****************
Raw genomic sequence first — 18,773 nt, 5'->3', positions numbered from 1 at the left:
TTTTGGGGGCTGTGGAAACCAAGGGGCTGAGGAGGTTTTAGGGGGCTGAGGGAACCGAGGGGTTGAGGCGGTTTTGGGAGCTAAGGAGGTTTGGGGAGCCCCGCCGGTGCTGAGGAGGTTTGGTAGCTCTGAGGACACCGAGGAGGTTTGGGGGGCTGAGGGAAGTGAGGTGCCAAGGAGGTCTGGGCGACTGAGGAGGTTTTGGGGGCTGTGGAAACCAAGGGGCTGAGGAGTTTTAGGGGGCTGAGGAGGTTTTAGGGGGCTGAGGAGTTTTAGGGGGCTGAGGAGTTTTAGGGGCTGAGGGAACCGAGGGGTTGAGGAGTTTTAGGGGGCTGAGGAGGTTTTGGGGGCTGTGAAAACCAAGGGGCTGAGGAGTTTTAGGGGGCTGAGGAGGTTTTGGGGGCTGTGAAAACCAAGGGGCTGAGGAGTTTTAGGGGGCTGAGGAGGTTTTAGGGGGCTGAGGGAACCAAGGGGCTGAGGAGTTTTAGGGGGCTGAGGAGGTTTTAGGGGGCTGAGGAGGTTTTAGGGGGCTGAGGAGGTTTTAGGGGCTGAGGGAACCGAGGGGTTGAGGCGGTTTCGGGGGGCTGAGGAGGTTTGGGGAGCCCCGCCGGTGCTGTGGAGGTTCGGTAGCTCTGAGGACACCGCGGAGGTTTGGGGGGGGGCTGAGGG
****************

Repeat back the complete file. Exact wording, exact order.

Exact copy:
Raw genomic sequence first — 18,773 nt, 5'->3', positions numbered from 1 at the left:
TTTTGGGGGCTGTGGAAACCAAGGGGCTGAGGAGGTTTTAGGGGGCTGAGGGAACCGAGGGGTTGAGGCGGTTTTGGGAGCTAAGGAGGTTTGGGGAGCCCCGCCGGTGCTGAGGAGGTTTGGTAGCTCTGAGGACACCGAGGAGGTTTGGGGGGCTGAGGGAAGTGAGGTGCCAAGGAGGTCTGGGCGACTGAGGAGGTTTTGGGGGCTGTGGAAACCAAGGGGCTGAGGAGTTTTAGGGGGCTGAGGAGGTTTTAGGGGGCTGAGGAGTTTTAGGGGGCTGAGGAGTTTTAGGGGCTGAGGGAACCGAGGGGTTGAGGAGTTTTAGGGGGCTGAGGAGGTTTTGGGGGCTGTGAAAACCAAGGGGCTGAGGAGTTTTAGGGGGCTGAGGAGGTTTTGGGGGCTGTGAAAACCAAGGGGCTGAGGAGTTTTAGGGGGCTGAGGAGGTTTTAGGGGGCTGAGGGAACCAAGGGGCTGAGGAGTTTTAGGGGGCTGAGGAGGTTTTAGGGGGCTGAGGAGGTTTTAGGGGGCTGAGGAGGTTTTAGGGGCTGAGGGAACCGAGGGGTTGAGGCGGTTTCGGGGGGCTGAGGAGGTTTGGGGAGCCCCGCCGGTGCTGTGGAGGTTCGGTAGCTCTGAGGACACCGCGGAGGTTTGGGGGGGGGCTGAGGG